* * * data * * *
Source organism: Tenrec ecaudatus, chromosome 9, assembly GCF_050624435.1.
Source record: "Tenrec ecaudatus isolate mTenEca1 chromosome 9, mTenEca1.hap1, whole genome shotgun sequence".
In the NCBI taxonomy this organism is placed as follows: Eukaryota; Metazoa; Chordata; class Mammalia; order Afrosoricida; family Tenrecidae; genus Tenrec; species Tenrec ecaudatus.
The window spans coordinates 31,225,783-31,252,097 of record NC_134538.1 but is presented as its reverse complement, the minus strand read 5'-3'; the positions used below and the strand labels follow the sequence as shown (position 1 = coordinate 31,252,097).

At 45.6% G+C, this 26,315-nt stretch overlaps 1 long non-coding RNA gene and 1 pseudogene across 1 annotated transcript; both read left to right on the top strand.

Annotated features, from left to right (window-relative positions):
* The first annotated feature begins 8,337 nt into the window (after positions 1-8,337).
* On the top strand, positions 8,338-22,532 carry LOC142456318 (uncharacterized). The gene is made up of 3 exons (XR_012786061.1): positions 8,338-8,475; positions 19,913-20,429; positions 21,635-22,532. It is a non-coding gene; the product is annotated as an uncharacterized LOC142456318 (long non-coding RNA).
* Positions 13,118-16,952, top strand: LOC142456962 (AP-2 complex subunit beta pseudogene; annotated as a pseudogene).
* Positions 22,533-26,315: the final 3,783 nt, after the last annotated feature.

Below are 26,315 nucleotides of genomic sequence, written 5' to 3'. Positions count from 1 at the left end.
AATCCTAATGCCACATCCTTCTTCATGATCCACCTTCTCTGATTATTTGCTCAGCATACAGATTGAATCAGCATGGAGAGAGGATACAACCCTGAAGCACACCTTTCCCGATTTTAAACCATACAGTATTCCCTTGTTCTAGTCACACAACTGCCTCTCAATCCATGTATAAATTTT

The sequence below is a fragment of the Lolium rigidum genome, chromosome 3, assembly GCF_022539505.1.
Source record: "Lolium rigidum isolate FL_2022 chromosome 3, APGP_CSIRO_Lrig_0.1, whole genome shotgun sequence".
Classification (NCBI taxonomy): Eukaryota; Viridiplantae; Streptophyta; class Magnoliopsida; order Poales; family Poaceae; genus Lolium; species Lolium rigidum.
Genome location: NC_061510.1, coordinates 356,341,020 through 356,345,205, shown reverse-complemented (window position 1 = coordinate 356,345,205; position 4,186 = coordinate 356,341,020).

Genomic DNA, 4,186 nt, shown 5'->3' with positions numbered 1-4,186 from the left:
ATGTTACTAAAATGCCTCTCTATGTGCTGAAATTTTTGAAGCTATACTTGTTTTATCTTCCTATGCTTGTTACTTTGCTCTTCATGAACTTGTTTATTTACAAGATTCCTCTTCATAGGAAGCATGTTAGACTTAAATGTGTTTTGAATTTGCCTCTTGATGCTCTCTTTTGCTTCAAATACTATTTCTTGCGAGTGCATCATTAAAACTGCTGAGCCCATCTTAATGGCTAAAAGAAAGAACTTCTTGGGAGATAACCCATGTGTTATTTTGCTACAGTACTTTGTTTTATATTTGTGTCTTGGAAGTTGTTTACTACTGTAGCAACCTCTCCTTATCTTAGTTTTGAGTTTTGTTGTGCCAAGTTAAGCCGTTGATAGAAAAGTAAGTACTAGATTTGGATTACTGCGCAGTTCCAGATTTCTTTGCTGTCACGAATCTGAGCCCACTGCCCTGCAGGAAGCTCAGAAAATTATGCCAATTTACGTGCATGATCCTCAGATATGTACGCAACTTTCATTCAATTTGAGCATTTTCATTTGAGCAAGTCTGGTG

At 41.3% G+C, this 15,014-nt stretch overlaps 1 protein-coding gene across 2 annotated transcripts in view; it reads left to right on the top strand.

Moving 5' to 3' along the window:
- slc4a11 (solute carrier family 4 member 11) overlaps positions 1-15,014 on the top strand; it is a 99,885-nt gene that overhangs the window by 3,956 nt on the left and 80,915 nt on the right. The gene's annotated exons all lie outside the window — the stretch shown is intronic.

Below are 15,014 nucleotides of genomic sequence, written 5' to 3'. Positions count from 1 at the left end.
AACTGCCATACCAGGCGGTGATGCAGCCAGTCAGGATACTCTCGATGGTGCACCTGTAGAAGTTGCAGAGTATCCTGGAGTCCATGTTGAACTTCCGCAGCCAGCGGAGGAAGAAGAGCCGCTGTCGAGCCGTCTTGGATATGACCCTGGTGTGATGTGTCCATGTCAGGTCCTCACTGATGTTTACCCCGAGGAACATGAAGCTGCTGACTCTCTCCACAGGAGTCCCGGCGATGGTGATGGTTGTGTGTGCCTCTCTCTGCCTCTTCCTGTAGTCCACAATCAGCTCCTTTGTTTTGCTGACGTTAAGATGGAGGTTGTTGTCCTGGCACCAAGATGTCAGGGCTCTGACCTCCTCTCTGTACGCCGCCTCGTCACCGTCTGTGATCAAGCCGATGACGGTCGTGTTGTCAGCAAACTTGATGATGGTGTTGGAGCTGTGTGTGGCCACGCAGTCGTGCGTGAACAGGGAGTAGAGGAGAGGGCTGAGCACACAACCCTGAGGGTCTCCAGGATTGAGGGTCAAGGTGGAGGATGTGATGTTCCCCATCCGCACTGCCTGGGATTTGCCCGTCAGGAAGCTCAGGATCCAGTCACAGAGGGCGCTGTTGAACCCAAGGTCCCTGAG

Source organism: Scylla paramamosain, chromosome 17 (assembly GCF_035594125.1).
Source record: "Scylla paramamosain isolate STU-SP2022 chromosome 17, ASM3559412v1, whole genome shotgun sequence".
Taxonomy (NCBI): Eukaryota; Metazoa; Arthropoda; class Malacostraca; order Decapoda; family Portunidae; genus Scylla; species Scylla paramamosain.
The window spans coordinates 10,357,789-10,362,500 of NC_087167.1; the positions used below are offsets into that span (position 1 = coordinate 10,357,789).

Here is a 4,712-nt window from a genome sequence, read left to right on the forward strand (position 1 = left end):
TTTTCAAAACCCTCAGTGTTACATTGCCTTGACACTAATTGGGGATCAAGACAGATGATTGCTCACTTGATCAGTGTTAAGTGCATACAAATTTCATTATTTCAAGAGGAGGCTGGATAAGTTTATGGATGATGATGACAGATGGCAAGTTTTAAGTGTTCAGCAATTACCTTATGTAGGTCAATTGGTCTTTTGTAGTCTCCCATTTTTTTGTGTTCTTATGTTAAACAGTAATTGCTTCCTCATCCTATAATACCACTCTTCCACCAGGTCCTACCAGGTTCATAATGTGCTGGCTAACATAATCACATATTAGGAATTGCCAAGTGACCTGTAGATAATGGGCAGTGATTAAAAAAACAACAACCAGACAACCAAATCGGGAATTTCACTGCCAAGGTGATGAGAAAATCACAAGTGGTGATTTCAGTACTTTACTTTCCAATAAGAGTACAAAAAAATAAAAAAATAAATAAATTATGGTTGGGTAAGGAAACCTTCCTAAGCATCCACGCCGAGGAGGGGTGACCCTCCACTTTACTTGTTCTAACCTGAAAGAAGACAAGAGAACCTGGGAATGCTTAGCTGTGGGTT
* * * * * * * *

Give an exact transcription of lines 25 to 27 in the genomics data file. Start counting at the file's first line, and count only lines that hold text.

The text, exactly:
Source record: "Scylla paramamosain isolate STU-SP2022 chromosome 17, ASM3559412v1, whole genome shotgun sequence".
Taxonomy (NCBI): Eukaryota; Metazoa; Arthropoda; class Malacostraca; order Decapoda; family Portunidae; genus Scylla; species Scylla paramamosain.
The window spans coordinates 10,357,789-10,362,500 of NC_087167.1; the positions used below are offsets into that span (position 1 = coordinate 10,357,789).